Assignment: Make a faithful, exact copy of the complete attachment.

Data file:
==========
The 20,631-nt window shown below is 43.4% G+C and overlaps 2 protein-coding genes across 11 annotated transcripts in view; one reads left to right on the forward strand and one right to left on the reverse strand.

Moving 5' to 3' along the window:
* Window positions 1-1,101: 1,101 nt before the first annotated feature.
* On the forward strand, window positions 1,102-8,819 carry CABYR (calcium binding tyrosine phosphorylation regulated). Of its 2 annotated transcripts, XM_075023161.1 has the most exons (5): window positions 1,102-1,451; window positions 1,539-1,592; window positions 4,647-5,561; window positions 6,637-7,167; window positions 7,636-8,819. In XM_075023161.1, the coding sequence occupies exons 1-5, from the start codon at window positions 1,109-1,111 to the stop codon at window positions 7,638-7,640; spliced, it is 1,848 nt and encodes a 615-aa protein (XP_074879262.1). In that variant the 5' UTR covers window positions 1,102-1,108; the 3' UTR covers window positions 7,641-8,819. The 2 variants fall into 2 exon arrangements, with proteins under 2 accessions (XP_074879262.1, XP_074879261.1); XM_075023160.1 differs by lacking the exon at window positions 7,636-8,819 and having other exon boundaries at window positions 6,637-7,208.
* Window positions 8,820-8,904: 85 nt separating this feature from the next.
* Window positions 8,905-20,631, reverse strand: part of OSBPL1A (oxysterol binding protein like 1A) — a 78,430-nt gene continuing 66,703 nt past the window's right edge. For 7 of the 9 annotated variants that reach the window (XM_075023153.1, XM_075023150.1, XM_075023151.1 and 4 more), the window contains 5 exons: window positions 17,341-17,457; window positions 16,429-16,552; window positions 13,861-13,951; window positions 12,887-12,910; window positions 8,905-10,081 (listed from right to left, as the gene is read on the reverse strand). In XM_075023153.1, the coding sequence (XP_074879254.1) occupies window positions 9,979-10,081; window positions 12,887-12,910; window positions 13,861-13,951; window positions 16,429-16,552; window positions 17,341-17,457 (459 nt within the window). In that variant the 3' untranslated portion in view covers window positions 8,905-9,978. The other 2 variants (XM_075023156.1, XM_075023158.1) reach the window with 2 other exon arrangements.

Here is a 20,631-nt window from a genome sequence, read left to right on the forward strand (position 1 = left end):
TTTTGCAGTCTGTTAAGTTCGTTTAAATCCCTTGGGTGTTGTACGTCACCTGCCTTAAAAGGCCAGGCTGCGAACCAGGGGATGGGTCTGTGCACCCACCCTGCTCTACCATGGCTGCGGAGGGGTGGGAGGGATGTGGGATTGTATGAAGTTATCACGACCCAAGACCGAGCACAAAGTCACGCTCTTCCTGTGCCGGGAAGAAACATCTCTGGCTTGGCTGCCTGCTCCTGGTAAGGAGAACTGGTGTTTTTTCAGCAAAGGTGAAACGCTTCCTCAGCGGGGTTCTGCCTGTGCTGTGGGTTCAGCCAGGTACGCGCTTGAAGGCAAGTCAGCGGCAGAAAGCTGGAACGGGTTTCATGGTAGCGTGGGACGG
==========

The 20,631-nt window shown below is 43.4% G+C and overlaps 2 protein-coding genes across 11 annotated transcripts in view; one reads left to right on the forward strand and one right to left on the reverse strand.

Moving 5' to 3' along the window:
* Window positions 1-1,101: 1,101 nt before the first annotated feature.
* On the forward strand, window positions 1,102-8,819 carry CABYR (calcium binding tyrosine phosphorylation regulated). Of its 2 annotated transcripts, XM_075023161.1 has the most exons (5): window positions 1,102-1,451; window positions 1,539-1,592; window positions 4,647-5,561; window positions 6,637-7,167; window positions 7,636-8,819. In XM_075023161.1, the coding sequence occupies exons 1-5, from the start codon at window positions 1,109-1,111 to the stop codon at window positions 7,638-7,640; spliced, it is 1,848 nt and encodes a 615-aa protein (XP_074879262.1). In that variant the 5' UTR covers window positions 1,102-1,108; the 3' UTR covers window positions 7,641-8,819. The 2 variants fall into 2 exon arrangements, with proteins under 2 accessions (XP_074879262.1, XP_074879261.1); XM_075023160.1 differs by lacking the exon at window positions 7,636-8,819 and having other exon boundaries at window positions 6,637-7,208.
* Window positions 8,820-8,904: 85 nt separating this feature from the next.
* Window positions 8,905-20,631, reverse strand: part of OSBPL1A (oxysterol binding protein like 1A) — a 78,430-nt gene continuing 66,703 nt past the window's right edge. For 7 of the 9 annotated variants that reach the window (XM_075023153.1, XM_075023150.1, XM_075023151.1 and 4 more), the window contains 5 exons: window positions 17,341-17,457; window positions 16,429-16,552; window positions 13,861-13,951; window positions 12,887-12,910; window positions 8,905-10,081 (listed from right to left, as the gene is read on the reverse strand). In XM_075023153.1, the coding sequence (XP_074879254.1) occupies window positions 9,979-10,081; window positions 12,887-12,910; window positions 13,861-13,951; window positions 16,429-16,552; window positions 17,341-17,457 (459 nt within the window). In that variant the 3' untranslated portion in view covers window positions 8,905-9,978. The other 2 variants (XM_075023156.1, XM_075023158.1) reach the window with 2 other exon arrangements.

Here is a 20,631-nt window from a genome sequence, read left to right on the forward strand (position 1 = left end):
TTTTGCAGTCTGTTAAGTTCGTTTAAATCCCTTGGGTGTTGTACGTCACCTGCCTTAAAAGGCCAGGCTGCGAACCAGGGGATGGGTCTGTGCACCCACCCTGCTCTACCATGGCTGCGGAGGGGTGGGAGGGATGTGGGATTGTATGAAGTTATCACGACCCAAGACCGAGCACAAAGTCACGCTCTTCCTGTGCCGGGAAGAAACATCTCTGGCTTGGCTGCCTGCTCCTGGTAAGGAGAACTGGTGTTTTTTCAGCAAAGGTGAAACGCTTCCTCAGCGGGGTTCTGCCTGTGCTGTGGGTTCAGCCAGGTACGCGCTTGAAGGCAAGTCAGCGGCAGAAAGCTGGAACGGGTTTCATGGTAGCGTGGGACGG